A Truly Beautiful Masterpiece: RED VELVET at the Garrick

I'm really loving Kenneth Branagh Theatre Company's season at the Garrick, but what makes RED VELVET - the latest play in the season - so special is that it's a West End transfer of a show that has been around for a very long time. Red Velvet started its life at the Tricycle Theatre in Kilburn back in Winter 2012. With Adrian Lester at the helm, the play was held in high critical acclaim and after a short run in New York at St Ann's Warehouse in early 2014, the show is now in the West End.

Everything about this production is gorgeous. The story of a man held in such high regard being mocked simply for the colour of his skin is heartbreaking and manages to resonate with audiences to this day; we look at the discrimination that Ira Aldridge faced knowing that we still live in a world with this kind of ludicrous hatred. It's inspiring and touching to see a man (who is first presented to us as a sort of diva in a more modern time) have his reasons behind his actions explained in this massive flashback of a play. The kind man-turned-fighter that Ira Aldridge clearly was is inspiring to all and his ending in the play is heartbreaking and gutting to watch. Lolita Chakrabarti has managed to craft a piece of theatre that is excellent and enjoyable on a multitude of levels and it is marvelous. Tom Piper manages to design this story with expertise as well and makes this already gorgeous tale an even more beautiful and immersive experience thanks to the delightful period costume and set.

The casting of the show is absolutely sublime as well. Adrian Lester is obviously a true acting genius as Ira Aldridge himself; I was lucky enough to see Lester actually play Othello in the production that ran at the National Theatre a few years back, which is my favourite performance I have ever seen someone do in a Shakespeare piece. It was delightful to see him return to the stage in something that, to me, linked with the last time I saw him perform perfectly and as per usual, it was a privilege to watch him do what he does so well. Charlotte Lucas also made a delightful Ellen Tree: the woman who is engaged to the theatre company's 'heir to the throne' if you will and is reluctant to being prejudiced towards Ira. Not only does she manage to be a whole lot of comic relief throughout the show, but she also manages to be so real and honest at the same time; you managed to laugh with Ellen, but then you're suddenly feeling sorry for the situations she's been put in - she's the kind of person I imagine would be great fun to spend a Saturday night with! The rest of the cast were, of course, also stellar with final mention to Mark Edel-Hunt as Charles Kean: I truly hated him every single time he walked onto the stage, which is exactly what I was supposed to feel. Spectacular.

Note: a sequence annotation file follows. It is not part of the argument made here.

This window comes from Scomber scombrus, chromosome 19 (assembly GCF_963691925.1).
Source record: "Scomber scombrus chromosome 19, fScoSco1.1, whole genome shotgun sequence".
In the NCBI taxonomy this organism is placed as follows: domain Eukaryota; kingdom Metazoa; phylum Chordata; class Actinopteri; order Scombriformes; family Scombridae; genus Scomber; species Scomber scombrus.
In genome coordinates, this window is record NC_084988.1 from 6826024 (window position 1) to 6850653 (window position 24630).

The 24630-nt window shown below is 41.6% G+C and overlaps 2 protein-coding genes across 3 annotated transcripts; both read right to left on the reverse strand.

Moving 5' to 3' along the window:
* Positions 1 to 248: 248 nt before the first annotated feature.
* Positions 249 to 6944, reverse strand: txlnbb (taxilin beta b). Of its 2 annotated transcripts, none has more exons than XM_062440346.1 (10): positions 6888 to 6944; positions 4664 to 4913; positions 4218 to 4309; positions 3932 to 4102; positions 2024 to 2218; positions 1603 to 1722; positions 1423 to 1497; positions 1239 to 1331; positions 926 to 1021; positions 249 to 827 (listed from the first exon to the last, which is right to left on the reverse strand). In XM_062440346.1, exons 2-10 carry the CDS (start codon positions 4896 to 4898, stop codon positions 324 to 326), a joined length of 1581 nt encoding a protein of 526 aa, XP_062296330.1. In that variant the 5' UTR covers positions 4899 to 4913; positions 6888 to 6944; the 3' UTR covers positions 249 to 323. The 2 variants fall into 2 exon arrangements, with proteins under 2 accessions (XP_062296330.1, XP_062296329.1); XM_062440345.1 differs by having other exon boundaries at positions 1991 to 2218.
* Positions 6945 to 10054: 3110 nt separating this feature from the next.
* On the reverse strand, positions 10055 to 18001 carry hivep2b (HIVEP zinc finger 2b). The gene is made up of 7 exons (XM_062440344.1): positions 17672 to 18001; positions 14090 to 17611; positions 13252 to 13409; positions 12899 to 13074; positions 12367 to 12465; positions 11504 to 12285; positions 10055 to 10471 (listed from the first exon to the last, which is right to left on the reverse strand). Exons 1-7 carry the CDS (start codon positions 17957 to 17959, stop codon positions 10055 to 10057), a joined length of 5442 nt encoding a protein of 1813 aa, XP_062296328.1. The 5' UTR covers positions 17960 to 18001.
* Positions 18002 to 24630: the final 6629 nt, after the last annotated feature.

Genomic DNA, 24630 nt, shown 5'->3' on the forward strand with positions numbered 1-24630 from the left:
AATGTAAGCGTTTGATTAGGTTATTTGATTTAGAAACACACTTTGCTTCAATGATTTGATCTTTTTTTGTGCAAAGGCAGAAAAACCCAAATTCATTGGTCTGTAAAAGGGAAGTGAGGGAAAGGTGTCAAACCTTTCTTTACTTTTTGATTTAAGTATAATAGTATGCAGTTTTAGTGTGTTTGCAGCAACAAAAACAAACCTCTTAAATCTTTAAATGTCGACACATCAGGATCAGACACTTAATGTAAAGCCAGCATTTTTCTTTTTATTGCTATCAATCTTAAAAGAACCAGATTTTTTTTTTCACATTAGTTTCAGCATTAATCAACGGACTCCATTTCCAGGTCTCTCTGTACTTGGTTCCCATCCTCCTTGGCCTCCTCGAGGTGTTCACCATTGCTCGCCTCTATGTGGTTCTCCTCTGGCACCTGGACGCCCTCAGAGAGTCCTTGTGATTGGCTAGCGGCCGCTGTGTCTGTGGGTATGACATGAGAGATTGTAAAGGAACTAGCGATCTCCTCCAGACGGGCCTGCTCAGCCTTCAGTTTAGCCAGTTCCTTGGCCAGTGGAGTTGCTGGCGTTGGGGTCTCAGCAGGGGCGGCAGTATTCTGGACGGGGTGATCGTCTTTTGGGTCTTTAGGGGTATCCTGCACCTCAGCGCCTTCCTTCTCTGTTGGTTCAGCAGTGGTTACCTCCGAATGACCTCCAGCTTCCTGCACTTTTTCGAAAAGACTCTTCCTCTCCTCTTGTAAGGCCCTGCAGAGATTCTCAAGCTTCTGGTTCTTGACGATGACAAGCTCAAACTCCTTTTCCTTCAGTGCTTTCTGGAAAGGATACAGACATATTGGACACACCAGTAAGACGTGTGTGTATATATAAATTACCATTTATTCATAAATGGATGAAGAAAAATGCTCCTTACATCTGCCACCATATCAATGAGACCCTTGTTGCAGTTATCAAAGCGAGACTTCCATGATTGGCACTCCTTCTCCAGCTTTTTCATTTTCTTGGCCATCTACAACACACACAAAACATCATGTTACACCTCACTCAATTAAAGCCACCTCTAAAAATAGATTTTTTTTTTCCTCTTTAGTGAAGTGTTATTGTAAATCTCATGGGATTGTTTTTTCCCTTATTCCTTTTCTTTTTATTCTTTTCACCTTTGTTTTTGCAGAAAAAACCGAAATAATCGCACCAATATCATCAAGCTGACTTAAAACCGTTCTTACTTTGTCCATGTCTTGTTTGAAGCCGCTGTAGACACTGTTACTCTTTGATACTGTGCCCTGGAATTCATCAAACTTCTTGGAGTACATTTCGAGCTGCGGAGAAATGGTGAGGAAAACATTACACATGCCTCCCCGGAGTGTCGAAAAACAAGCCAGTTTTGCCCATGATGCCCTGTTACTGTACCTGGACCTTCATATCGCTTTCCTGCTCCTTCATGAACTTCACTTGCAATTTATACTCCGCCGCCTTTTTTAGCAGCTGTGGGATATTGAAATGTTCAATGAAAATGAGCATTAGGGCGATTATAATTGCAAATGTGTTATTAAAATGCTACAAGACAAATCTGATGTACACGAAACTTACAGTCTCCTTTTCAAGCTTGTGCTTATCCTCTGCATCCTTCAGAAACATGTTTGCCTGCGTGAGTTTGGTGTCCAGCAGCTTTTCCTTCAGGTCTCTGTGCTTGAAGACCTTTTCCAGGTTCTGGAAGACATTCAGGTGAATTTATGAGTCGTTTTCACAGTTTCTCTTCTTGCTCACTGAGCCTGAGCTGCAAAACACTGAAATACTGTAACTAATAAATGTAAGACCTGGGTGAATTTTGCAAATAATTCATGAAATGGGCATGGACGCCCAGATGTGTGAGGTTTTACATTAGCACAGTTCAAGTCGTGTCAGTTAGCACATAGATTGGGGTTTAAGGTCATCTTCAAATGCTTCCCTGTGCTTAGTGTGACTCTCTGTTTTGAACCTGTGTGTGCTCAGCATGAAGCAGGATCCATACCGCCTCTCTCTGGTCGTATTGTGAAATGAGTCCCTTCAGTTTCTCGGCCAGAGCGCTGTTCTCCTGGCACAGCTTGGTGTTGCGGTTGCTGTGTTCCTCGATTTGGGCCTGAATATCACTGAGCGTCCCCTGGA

This play is a true masterpiece through and through and no matter what way you look at it, it's a show that you would struggle to pick holes in in my opinion. It's fast paced, moving, funny and informative and a diamond in the crown of fantastic British theatre.

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